The volatile nature of the stock market makes investing a risky affair, and one of its vital counterbalance strategies is portfolio diversification. Is your portfolio diversified? Well, here’s your go-to checklist!
What is Portfolio Diversification?
Portfolio diversification is a strategy of risk management used in investing, which allows you to reduce risks by allocating your funds to multiple asset types. This ensures that your assets are not exposed to high risks, but generate high enough returns at the same time.
Components of a Diversified Portfolio
The primary components of a well-diversified portfolio include:
Bonds, Stocks & Mutual Funds
Stocks are the shares in publicly traded companies, and at the cost of volatility, you can receive exponential asset growth.
Bonds are corporate, and government debt instruments, where the volatility is less, but so are the returns.
Mutual funds dilute the risk associated with equities and also can offer stable returns.
Short Term Investments
Some examples of a low-risk assets are treasury bills, certificates of deposit, and commercial papers. They offer stability and make monetary access easier. However, the only drawback is the comparatively low returns against high-security levels.
You can add commodities like wheat, corn, metals or even oil to your portfolio. However, this is a risky asset class that is highly sensitive to the country’s economy, international markets, and trade scenarios.
Foreign investment instruments allow you to generate high returns on your overall portfolio since they have a lower correlation with domestic securities. You must analyse your risk appetite before investing in foreign stocks and securities.
Real Estate Funds
This includes direct/indirect investments in properties, buildings, and plots. Real estate can offer your portfolio some security against inflation. Unlike other assets, such as intangible shares, real estate exists in a tangible form.
Sector funds include sectoral focus and are beneficial if your investment goal is to take advantage of various economic cycle phases. These sectors can be communication services, energy, health care, technology, consumer staples, etc.
Advantages of Portfolio Diversification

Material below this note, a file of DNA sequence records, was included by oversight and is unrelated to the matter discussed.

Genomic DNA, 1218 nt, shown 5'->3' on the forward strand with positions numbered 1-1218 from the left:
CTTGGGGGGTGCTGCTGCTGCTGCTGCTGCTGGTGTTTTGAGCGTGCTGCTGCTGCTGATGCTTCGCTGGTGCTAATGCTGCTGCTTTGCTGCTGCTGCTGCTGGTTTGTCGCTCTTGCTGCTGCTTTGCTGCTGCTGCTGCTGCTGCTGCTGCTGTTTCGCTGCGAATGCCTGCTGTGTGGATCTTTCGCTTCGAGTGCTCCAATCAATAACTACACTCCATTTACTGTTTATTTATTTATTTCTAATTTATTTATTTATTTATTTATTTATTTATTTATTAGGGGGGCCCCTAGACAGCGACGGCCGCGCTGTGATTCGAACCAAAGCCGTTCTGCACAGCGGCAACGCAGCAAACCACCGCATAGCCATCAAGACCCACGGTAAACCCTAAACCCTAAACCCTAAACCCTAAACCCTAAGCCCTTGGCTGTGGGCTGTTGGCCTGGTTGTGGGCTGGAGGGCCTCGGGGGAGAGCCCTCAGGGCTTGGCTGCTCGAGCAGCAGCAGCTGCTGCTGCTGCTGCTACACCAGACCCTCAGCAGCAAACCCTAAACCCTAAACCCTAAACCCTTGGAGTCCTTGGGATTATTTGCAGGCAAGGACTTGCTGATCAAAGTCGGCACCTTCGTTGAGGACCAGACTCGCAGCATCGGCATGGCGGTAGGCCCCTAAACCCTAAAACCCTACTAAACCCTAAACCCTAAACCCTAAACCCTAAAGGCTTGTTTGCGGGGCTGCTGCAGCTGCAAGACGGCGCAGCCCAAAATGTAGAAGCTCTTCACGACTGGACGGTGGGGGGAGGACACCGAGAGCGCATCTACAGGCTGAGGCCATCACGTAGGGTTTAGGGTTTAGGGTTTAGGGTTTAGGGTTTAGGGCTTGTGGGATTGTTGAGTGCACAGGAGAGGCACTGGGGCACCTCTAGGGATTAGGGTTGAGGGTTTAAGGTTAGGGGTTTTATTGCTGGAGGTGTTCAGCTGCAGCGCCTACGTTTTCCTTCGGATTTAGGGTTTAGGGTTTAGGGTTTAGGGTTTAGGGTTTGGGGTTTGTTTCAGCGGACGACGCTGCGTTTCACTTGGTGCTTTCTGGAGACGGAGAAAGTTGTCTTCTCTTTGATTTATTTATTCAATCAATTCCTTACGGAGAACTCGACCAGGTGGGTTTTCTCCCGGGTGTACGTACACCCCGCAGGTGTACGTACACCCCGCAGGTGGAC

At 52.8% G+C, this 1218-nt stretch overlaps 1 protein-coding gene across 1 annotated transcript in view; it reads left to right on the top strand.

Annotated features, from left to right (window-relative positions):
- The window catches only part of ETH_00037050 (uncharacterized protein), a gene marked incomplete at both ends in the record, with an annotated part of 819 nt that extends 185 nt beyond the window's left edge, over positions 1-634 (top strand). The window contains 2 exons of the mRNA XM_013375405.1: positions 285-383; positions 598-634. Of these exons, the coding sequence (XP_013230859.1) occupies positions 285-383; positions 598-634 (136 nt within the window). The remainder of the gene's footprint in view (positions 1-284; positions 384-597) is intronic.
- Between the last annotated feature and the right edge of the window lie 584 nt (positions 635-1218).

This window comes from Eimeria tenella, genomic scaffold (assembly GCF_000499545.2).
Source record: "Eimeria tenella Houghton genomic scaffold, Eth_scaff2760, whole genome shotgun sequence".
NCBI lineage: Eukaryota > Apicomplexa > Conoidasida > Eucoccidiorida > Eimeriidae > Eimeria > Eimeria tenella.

It shock-proofs your portfolio.
It generates return opportunities across various sectors.
It allows you to mitigate risk.
Disadvantages of Portfolio Diversification
Over diversifying your portfolio can lead to below-average returns.
Researching and keeping a tab on their performance is a time-consuming affair.
With multiple stocks, you would also incur more transaction fees. This can increase your overall cost of investing.
Tax structures are not the same in all asset classes, which causes complications if you have ventured into multiple segments.
Things to Consider Before Diversifying Your Portfolio
Now that you know all the advantages and disadvantages of portfolio diversification let us go through a few things to consider before delving into portfolio diversification.
Reduce Your Risks
Spread your portfolio across asset classes. However, do thorough research and due diligence on each instrument and scheme before doing so.
If you feel managing your portfolio is challenging, approach a certified professional who can guide you through it.
Understand Your Goals
Understanding your investment purpose will ensure that your money is in the right place and you are not overly exposed to risks.
For example, if you are investing money in equity funds but your short-term goals, you may have a problem because equity funds tend to perform best in the long term and give you higher returns.
The Bottom Line
Investments are rewarding when you indulge in choices once you are well-informed about the market and the asset. Even though portfolio diversification is a smart choice for protecting your assets, over-diversification may result in below-average returns.
You need to remember the thin line between over-diversification and optimum diversification to not end up with complicated instruments and marginal returns.